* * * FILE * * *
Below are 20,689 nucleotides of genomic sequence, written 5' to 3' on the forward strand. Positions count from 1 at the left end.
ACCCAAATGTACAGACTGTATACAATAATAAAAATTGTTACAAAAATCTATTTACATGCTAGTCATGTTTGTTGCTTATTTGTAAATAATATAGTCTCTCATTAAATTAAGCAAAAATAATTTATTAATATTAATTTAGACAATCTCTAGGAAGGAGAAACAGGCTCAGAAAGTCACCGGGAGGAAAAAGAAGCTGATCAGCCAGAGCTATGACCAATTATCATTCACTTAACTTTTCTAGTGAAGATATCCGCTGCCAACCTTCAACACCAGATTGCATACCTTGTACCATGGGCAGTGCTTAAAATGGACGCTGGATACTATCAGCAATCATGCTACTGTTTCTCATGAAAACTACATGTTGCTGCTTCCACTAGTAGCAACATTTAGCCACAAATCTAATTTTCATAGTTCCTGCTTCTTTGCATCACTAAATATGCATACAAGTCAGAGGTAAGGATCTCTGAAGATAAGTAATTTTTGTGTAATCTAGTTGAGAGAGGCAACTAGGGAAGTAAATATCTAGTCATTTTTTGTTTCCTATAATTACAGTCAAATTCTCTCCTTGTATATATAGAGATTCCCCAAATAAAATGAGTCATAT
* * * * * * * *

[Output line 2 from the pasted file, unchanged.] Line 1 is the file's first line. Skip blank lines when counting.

ACCCAAATGTACAGACTGTATACAATAATAAAAATTGTTACAAAAATCTATTTACATGCTAGTCATGTTTGTTGCTTATTTGTAAATAATATAGTCTCTCATTAAATTAAGCAAAAATAATTTATTAATATTAATTTAGACAATCTCTAGGAAGGAGAAACAGGCTCAGAAAGTCACCGGGAGGAAAAAGAAGCTGATCAGCCAGAGCTATGACCAATTATCATTCACTTAACTTTTCTAGTGAAGATATCCGCTGCCAACCTTCAACACCAGATTGCATACCTTGTACCATGGGCAGTGCTTAAAATGGACGCTGGATACTATCAGCAATCATGCTACTGTTTCTCATGAAAACTACATGTTGCTGCTTCCACTAGTAGCAACATTTAGCCACAAATCTAATTTTCATAGTTCCTGCTTCTTTGCATCACTAAATATGCATACAAGTCAGAGGTAAGGATCTCTGAAGATAAGTAATTTTTGTGTAATCTAGTTGAGAGAGGCAACTAGGGAAGTAAATATCTAGTCATTTTTTGTTTCCTATAATTACAGTCAAATTCTCTCCTTGTATATATAGAGATTCCCCAAATAAAATGAGTCATAT